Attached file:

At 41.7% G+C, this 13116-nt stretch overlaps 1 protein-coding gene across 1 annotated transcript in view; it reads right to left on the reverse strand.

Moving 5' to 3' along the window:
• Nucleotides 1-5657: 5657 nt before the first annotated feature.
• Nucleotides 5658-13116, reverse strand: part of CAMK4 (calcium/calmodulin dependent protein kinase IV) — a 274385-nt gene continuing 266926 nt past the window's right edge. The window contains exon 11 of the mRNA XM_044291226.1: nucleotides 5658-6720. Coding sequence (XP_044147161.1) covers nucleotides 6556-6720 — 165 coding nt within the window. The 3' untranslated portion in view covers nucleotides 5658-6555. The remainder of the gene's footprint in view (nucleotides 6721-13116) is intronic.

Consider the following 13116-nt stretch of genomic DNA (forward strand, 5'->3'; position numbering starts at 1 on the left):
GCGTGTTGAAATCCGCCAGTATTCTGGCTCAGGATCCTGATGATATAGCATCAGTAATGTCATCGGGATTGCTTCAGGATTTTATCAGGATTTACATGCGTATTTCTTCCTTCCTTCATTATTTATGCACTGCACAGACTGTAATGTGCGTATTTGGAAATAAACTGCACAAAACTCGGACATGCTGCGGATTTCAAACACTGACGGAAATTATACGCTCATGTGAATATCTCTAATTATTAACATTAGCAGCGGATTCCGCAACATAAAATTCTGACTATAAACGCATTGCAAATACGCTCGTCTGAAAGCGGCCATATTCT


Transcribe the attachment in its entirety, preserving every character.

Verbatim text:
At 41.7% G+C, this 13116-nt stretch overlaps 1 protein-coding gene across 1 annotated transcript in view; it reads right to left on the reverse strand.

Moving 5' to 3' along the window:
• Nucleotides 1-5657: 5657 nt before the first annotated feature.
• Nucleotides 5658-13116, reverse strand: part of CAMK4 (calcium/calmodulin dependent protein kinase IV) — a 274385-nt gene continuing 266926 nt past the window's right edge. The window contains exon 11 of the mRNA XM_044291226.1: nucleotides 5658-6720. Coding sequence (XP_044147161.1) covers nucleotides 6556-6720 — 165 coding nt within the window. The 3' untranslated portion in view covers nucleotides 5658-6555. The remainder of the gene's footprint in view (nucleotides 6721-13116) is intronic.

Consider the following 13116-nt stretch of genomic DNA (forward strand, 5'->3'; position numbering starts at 1 on the left):
GCGTGTTGAAATCCGCCAGTATTCTGGCTCAGGATCCTGATGATATAGCATCAGTAATGTCATCGGGATTGCTTCAGGATTTTATCAGGATTTACATGCGTATTTCTTCCTTCCTTCATTATTTATGCACTGCACAGACTGTAATGTGCGTATTTGGAAATAAACTGCACAAAACTCGGACATGCTGCGGATTTCAAACACTGACGGAAATTATACGCTCATGTGAATATCTCTAATTATTAACATTAGCAGCGGATTCCGCAACATAAAATTCTGACTATAAACGCATTGCAAATACGCTCGTCTGAAAGCGGCCATATTCT